In this video, published yesterday, physicist Sean Carroll eloquently and amusingly wins a debate with his arguments on whether there is “life” after death.
He also demonstrates that naturalism reflects the world as it is, whereas theism merely describes a world as some would want it to be but it isn’t.
Here is a very informative, very gratifying video of a great physicist demonstrating that there is no global warming, no unusual climate change, no extreme weather …
Norwegian Nobel Laureate Ivar Giaever’s speech at a Nobel Laureates Meeting, July 1, 2015:
(Hat-tip to our Facebook commenter, Patrick Pulley.)
Jorge Mario Bergoglio, an Argentinian Communist and Pope, is telling whoppers.
Fortunately, Christopher S. Carson puts him right with a wonderfully cheerful story. It comes from Front Page. We slightly abbreviate it:
Last week, Pope Francis released his controversial environmental Encyclical, Praised Be, to the public. It is not simply a matter of global warming endangering the planet, he writes. The Pope has a comprehensively dark vision of the world. He writes that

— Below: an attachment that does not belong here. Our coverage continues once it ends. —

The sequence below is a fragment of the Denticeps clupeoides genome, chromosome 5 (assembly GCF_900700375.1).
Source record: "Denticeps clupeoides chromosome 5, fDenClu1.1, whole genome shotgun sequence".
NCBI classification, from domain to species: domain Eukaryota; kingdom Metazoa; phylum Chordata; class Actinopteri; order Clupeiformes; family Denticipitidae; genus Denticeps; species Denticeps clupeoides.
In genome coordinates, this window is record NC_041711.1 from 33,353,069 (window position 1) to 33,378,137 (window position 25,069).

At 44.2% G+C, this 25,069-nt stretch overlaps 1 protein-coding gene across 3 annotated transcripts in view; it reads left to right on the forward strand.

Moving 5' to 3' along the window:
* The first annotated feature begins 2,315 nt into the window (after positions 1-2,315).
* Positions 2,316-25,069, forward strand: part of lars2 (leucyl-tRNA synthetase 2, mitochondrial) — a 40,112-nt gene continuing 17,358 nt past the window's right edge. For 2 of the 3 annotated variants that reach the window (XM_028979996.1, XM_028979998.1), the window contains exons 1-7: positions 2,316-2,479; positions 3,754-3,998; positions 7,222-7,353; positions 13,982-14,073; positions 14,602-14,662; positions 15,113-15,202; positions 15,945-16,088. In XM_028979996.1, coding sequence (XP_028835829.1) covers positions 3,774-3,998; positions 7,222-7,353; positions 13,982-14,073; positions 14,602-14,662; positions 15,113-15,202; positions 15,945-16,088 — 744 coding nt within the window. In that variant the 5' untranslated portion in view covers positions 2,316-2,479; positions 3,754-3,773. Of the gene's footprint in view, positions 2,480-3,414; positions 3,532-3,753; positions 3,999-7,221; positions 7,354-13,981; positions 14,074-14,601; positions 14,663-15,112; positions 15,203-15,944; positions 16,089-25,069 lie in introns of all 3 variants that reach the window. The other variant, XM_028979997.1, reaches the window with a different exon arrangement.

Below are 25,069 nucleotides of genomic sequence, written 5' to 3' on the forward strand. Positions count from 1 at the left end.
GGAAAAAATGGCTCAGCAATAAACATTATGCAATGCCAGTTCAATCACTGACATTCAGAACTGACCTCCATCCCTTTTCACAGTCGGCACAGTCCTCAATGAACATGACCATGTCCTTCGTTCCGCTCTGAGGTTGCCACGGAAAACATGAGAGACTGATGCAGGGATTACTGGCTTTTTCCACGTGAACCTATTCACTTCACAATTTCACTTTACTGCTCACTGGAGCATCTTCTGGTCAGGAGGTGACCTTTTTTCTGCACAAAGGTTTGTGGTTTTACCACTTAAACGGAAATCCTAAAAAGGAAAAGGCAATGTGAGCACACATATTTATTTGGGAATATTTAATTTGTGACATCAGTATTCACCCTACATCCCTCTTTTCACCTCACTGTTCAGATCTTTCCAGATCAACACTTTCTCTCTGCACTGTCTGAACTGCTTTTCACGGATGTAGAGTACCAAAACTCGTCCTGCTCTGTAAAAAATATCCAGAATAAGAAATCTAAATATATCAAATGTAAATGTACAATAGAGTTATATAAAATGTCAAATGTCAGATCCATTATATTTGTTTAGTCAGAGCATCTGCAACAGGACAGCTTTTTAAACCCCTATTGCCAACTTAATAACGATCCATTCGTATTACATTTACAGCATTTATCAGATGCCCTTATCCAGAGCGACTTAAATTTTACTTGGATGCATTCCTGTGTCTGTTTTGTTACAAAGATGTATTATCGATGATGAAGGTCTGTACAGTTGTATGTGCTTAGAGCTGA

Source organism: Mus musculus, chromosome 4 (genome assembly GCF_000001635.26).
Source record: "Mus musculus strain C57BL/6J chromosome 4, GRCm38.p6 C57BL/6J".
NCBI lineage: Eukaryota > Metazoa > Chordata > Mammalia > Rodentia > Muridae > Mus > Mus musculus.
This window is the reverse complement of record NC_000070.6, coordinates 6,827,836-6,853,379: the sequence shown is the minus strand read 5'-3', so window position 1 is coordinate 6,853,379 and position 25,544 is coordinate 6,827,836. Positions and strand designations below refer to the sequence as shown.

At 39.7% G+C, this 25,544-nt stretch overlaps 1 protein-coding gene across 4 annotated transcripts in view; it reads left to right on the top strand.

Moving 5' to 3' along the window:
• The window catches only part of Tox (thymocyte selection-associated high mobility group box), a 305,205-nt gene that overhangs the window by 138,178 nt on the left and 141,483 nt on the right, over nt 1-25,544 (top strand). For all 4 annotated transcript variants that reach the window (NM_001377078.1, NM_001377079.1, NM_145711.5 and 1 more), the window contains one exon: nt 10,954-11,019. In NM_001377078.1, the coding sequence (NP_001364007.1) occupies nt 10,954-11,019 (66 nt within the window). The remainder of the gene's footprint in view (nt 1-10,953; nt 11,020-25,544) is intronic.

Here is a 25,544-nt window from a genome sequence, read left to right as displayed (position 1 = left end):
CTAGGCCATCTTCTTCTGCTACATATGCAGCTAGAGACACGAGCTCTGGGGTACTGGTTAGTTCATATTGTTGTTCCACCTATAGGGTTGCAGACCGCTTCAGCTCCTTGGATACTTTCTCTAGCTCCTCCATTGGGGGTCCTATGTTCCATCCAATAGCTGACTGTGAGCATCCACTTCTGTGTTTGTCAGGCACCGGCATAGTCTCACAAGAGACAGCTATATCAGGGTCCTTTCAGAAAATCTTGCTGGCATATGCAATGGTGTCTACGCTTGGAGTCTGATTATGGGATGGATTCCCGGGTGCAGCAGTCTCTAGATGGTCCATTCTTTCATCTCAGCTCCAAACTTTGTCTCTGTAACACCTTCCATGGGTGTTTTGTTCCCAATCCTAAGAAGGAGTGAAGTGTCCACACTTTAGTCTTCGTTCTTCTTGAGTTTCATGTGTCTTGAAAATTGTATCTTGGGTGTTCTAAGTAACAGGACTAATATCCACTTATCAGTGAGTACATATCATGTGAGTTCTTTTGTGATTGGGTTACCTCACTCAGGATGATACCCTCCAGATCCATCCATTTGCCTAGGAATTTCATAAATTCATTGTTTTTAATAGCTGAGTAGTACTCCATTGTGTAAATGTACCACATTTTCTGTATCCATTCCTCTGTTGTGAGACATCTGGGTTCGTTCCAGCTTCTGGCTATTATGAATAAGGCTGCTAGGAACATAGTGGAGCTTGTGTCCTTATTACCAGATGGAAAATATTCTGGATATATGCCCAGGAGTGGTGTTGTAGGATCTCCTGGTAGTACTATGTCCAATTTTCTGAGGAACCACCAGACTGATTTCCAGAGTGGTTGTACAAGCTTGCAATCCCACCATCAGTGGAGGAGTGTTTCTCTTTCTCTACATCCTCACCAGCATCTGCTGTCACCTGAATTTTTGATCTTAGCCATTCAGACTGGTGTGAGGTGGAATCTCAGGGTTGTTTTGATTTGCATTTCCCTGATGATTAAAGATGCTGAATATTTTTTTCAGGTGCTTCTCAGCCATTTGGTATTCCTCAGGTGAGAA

The Earth, our home, is beginning to look more and more like an immense pile of filth … beautiful landscapes are now covered with rubbish … Never have we so hurt and mistreated our common home as we have in the last two hundred years.
In other words, the Industrial Revolution is to blame for covering the planet in rubbish. But if it’s covered in trash, it’s a strange kind of trash that has caused global crop yields to increase by 160 percent since 1961 and deaths from droughts to be reduced by 99.8 percent since the 1920s.
It’s an odd kind of “mistreatment” of the planet over the life of the Industrial Revolution that’s resulted in the global life expectancy rising from 26 years in 1750 to 69 years in 2009. This is in spite of the fact that Earth’s population increased from 760 million to 6.8 billion and incomes (in real dollars) rose from $640 to $7,300 during the same period. …